Fifth-grade students were working with an online lesson of the “Vault — Understanding Money” course. The lesson was considered important enough for Tennessee Treasurer David Lillard Jr. and Tennessee Financial Literacy Commission Director Bill Parker to come from Nashville to observe the class.
Lillard said he is proud of the good financial credit of the state government. He said its triple A rating is a result of the state’s good financial management, which is ranked best among the 50 states. The same can not be said about many of the state’s citizens. Lillard said the state ranks first in the nation in the number of Chapter 13 bankruptcies, the type of bankruptcy designed for wage earners.
Lillard made Friday’s trip to East Side and has made about 15 to 20 other trips to elementary school classes this year because he sees a real need to change the Tennessee culture on personal economy. He is dedicated to improving the level of financial literacy in the state.
“Life is about choices,” Lillard said. He told the East Side boys and girls that “you can live well on a small amount of money if you make the right decisions.”
To make his point, each student was given a set of two cards. One one card was printed the word “need” and on the other was printed the word “want”. He then drilled them on what items, such as food or transportation was needs and whether a 2-pound steak or a $100,000 sports car were needs or wants.
State Sen. Rusty Crowe and State Rep. David Hawk also attended the class, and asked the students if Vault was helping them learn about finances. The students answered that the lesson was helping them.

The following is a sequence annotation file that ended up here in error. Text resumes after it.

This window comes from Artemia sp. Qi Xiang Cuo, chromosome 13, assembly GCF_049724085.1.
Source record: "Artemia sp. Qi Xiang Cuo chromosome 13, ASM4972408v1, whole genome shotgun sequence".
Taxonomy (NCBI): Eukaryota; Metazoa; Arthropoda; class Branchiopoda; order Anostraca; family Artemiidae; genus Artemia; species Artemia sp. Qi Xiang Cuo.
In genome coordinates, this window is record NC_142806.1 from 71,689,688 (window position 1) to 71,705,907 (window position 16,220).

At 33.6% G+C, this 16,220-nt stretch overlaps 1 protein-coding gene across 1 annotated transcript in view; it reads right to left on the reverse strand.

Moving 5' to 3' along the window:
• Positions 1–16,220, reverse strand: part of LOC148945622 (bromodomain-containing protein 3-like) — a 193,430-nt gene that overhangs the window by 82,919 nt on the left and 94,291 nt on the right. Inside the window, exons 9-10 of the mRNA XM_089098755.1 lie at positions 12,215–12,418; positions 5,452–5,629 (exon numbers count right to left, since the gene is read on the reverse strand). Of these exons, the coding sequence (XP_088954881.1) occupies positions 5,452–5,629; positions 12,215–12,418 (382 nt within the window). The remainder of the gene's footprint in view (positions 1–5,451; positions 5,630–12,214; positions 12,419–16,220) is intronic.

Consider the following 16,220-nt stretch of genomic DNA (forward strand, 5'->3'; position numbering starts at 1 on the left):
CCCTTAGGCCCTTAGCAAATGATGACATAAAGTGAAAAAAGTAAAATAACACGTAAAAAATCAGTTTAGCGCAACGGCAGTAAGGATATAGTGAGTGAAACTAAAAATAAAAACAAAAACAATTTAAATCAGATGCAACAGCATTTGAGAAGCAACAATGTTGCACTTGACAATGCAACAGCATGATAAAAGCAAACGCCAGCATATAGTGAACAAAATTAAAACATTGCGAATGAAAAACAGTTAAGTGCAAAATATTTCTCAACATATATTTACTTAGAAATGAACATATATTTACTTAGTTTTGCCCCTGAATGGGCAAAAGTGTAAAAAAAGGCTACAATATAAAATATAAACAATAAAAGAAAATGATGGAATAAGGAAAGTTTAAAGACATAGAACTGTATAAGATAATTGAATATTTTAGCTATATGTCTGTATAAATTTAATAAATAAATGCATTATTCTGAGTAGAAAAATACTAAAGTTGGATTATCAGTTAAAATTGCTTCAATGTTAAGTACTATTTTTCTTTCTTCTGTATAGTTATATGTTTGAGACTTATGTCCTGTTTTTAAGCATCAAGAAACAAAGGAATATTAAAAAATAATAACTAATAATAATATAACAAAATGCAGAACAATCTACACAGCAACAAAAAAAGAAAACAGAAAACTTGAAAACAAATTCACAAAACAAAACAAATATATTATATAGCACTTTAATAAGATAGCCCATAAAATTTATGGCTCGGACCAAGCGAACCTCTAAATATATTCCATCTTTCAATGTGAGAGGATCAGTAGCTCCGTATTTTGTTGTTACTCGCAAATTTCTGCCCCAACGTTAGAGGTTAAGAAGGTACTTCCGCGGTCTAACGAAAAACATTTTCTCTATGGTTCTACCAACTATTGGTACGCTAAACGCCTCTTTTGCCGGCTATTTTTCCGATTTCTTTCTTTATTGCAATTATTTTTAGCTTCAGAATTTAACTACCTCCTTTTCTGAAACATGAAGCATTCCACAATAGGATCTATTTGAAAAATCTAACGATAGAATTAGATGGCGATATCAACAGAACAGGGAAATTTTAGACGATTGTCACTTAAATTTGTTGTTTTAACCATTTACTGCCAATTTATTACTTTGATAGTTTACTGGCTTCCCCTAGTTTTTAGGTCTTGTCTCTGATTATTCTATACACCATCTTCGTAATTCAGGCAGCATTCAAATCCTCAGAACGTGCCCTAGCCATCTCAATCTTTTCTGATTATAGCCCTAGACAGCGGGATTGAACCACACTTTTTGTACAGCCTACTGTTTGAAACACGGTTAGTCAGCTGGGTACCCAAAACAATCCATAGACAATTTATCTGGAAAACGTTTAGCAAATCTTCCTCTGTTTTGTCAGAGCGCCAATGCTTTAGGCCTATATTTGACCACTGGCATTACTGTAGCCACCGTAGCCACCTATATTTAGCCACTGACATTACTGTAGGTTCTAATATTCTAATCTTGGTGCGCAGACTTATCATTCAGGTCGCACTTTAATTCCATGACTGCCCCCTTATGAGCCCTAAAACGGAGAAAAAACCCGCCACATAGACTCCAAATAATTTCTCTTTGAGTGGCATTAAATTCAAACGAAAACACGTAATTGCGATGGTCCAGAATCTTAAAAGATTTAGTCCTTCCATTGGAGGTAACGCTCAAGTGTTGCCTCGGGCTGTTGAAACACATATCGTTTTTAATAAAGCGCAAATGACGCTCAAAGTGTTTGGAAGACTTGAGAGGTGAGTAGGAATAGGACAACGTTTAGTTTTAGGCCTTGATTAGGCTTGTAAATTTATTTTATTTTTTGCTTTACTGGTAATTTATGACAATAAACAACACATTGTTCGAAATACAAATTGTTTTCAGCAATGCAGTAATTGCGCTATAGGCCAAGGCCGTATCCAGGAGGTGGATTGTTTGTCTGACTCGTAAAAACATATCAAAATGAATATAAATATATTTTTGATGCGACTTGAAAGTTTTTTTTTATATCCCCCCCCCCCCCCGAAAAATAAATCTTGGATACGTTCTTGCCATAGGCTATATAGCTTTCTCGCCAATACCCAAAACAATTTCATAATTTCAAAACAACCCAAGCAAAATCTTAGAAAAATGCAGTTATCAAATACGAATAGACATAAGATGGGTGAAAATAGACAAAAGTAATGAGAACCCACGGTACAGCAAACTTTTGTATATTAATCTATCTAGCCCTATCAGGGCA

Lillard became state treasurer in January 2009 and soon began working to improve financial literacy. One of the first steps was to get the legislature to pass the Financial Literacy Program Act of 2010. With that accomplished, the Tennessee Financial Literacy Commission was created. The commission’s mission is to “equip Tennesseans to make sound financial decisions when it comes to planning, saving and investing,” the group said.
One of the East Side teachers of the financial literacy class is Christy Malone, who is also vice chairwoman of the Tennessee Financial Literacy Commission. Malone has served on the commission since its start eight years ago and is the only teacher on the board.
Malone said she got on the board when Ed Alexander, who was then the superintendent of the Elizabethton City School System, recommended her.
The commission selected the Vault instruction after reviewing it and competing formats. It is free to classrooms across the state. Lillard said the costs have been paid by two sources, the state legislature and by corporations across the state that support the commission’s efforts. Lillard said Carter County Bank is one of the supporters.
The commission also provides seminars in teaching financial literacy to teachers. One of the seminars was taking place on Friday at Northeast State Community College.
For more information on the free Vault instruction and on improving financial literacy, contact Bill Parker at 615-741-2956.
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